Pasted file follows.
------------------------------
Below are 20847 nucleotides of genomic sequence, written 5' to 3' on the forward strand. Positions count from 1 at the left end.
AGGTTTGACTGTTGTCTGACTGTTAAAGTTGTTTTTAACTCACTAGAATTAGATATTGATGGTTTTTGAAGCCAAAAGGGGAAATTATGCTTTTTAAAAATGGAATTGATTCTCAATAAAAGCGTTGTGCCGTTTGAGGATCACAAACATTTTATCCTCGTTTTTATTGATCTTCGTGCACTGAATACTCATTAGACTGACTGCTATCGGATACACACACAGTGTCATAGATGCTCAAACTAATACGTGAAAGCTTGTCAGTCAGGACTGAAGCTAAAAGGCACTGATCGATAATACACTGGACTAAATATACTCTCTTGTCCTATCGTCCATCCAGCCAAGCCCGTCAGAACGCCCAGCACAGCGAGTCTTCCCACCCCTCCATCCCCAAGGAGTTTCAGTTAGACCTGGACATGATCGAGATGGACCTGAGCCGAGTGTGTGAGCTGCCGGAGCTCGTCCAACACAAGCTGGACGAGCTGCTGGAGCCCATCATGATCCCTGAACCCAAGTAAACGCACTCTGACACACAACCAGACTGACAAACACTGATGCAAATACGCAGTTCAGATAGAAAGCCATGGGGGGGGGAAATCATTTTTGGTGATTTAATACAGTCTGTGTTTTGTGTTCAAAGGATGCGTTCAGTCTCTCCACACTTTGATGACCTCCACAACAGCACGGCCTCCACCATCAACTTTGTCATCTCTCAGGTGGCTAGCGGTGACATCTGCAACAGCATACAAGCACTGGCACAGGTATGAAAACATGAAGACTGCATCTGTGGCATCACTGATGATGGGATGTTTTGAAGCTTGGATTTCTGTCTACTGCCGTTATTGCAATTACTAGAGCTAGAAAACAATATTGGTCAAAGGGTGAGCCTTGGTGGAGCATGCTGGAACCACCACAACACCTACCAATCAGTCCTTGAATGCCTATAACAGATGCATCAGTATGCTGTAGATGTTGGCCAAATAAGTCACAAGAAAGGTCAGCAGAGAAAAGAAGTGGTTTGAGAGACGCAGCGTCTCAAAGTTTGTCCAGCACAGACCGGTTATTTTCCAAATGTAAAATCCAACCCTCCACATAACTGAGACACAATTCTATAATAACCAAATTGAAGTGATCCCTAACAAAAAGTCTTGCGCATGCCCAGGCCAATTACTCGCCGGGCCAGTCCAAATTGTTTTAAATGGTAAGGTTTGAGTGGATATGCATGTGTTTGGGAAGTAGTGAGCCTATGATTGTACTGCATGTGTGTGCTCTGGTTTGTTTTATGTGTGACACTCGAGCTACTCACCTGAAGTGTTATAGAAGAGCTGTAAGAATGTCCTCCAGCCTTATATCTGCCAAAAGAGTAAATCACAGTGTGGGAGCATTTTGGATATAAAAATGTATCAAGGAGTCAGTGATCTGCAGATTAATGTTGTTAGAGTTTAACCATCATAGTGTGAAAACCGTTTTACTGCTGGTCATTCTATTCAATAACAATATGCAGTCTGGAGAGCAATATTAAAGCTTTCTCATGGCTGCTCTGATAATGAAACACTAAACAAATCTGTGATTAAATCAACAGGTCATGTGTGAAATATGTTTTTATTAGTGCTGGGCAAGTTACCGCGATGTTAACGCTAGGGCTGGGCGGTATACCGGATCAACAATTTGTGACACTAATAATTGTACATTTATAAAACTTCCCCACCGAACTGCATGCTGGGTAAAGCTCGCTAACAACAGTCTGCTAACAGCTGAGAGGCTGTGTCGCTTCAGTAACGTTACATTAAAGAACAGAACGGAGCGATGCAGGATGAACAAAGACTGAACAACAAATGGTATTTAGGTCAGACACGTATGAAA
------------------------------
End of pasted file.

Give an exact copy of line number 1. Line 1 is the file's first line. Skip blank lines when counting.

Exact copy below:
Below are 20847 nucleotides of genomic sequence, written 5' to 3' on the forward strand. Positions count from 1 at the left end.